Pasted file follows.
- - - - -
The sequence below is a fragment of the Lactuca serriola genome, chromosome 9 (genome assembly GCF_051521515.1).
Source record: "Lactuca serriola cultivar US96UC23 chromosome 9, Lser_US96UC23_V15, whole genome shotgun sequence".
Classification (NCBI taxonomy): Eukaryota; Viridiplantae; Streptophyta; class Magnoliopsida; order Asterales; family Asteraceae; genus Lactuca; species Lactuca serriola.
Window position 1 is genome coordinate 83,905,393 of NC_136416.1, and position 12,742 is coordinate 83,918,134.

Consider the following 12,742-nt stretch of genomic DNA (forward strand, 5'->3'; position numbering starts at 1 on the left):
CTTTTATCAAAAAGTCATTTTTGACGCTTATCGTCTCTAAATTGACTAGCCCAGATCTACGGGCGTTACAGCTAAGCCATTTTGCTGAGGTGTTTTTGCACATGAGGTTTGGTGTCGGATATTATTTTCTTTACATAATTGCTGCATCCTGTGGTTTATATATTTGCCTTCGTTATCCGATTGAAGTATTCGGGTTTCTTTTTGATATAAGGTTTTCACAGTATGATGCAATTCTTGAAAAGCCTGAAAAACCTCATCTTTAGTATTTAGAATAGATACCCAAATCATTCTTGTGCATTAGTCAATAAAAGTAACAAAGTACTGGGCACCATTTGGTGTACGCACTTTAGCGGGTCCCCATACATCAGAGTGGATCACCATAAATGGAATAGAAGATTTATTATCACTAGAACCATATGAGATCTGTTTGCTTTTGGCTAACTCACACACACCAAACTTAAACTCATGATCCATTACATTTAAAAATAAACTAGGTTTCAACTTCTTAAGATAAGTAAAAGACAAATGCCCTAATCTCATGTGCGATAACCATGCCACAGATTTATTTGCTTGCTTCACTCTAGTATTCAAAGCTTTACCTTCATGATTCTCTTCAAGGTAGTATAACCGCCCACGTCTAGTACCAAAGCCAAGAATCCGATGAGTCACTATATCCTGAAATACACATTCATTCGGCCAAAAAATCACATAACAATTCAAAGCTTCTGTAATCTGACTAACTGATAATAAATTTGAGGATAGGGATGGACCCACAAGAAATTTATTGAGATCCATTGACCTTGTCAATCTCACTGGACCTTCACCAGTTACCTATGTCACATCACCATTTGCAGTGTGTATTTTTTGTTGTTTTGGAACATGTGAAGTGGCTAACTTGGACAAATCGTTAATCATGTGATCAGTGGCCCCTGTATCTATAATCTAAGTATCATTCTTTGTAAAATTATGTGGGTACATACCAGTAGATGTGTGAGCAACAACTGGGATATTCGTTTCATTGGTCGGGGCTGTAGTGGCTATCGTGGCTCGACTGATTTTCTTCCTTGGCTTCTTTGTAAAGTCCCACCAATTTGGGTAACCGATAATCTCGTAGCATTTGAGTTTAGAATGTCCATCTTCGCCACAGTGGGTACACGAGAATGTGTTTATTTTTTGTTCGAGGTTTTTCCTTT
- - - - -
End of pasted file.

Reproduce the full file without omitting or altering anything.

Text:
The sequence below is a fragment of the Lactuca serriola genome, chromosome 9 (genome assembly GCF_051521515.1).
Source record: "Lactuca serriola cultivar US96UC23 chromosome 9, Lser_US96UC23_V15, whole genome shotgun sequence".
Classification (NCBI taxonomy): Eukaryota; Viridiplantae; Streptophyta; class Magnoliopsida; order Asterales; family Asteraceae; genus Lactuca; species Lactuca serriola.
Window position 1 is genome coordinate 83,905,393 of NC_136416.1, and position 12,742 is coordinate 83,918,134.

Consider the following 12,742-nt stretch of genomic DNA (forward strand, 5'->3'; position numbering starts at 1 on the left):
CTTTTATCAAAAAGTCATTTTTGACGCTTATCGTCTCTAAATTGACTAGCCCAGATCTACGGGCGTTACAGCTAAGCCATTTTGCTGAGGTGTTTTTGCACATGAGGTTTGGTGTCGGATATTATTTTCTTTACATAATTGCTGCATCCTGTGGTTTATATATTTGCCTTCGTTATCCGATTGAAGTATTCGGGTTTCTTTTTGATATAAGGTTTTCACAGTATGATGCAATTCTTGAAAAGCCTGAAAAACCTCATCTTTAGTATTTAGAATAGATACCCAAATCATTCTTGTGCATTAGTCAATAAAAGTAACAAAGTACTGGGCACCATTTGGTGTACGCACTTTAGCGGGTCCCCATACATCAGAGTGGATCACCATAAATGGAATAGAAGATTTATTATCACTAGAACCATATGAGATCTGTTTGCTTTTGGCTAACTCACACACACCAAACTTAAACTCATGATCCATTACATTTAAAAATAAACTAGGTTTCAACTTCTTAAGATAAGTAAAAGACAAATGCCCTAATCTCATGTGCGATAACCATGCCACAGATTTATTTGCTTGCTTCACTCTAGTATTCAAAGCTTTACCTTCATGATTCTCTTCAAGGTAGTATAACCGCCCACGTCTAGTACCAAAGCCAAGAATCCGATGAGTCACTATATCCTGAAATACACATTCATTCGGCCAAAAAATCACATAACAATTCAAAGCTTCTGTAATCTGACTAACTGATAATAAATTTGAGGATAGGGATGGACCCACAAGAAATTTATTGAGATCCATTGACCTTGTCAATCTCACTGGACCTTCACCAGTTACCTATGTCACATCACCATTTGCAGTGTGTATTTTTTGTTGTTTTGGAACATGTGAAGTGGCTAACTTGGACAAATCGTTAATCATGTGATCAGTGGCCCCTGTATCTATAATCTAAGTATCATTCTTTGTAAAATTATGTGGGTACATACCAGTAGATGTGTGAGCAACAACTGGGATATTCGTTTCATTGGTCGGGGCTGTAGTGGCTATCGTGGCTCGACTGATTTTCTTCCTTGGCTTCTTTGTAAAGTCCCACCAATTTGGGTAACCGATAATCTCGTAGCATTTGAGTTTAGAATGTCCATCTTCGCCACAGTGGGTACACGAGAATGTGTTTATTTTTTGTTCGAGGTTTTTCCTTT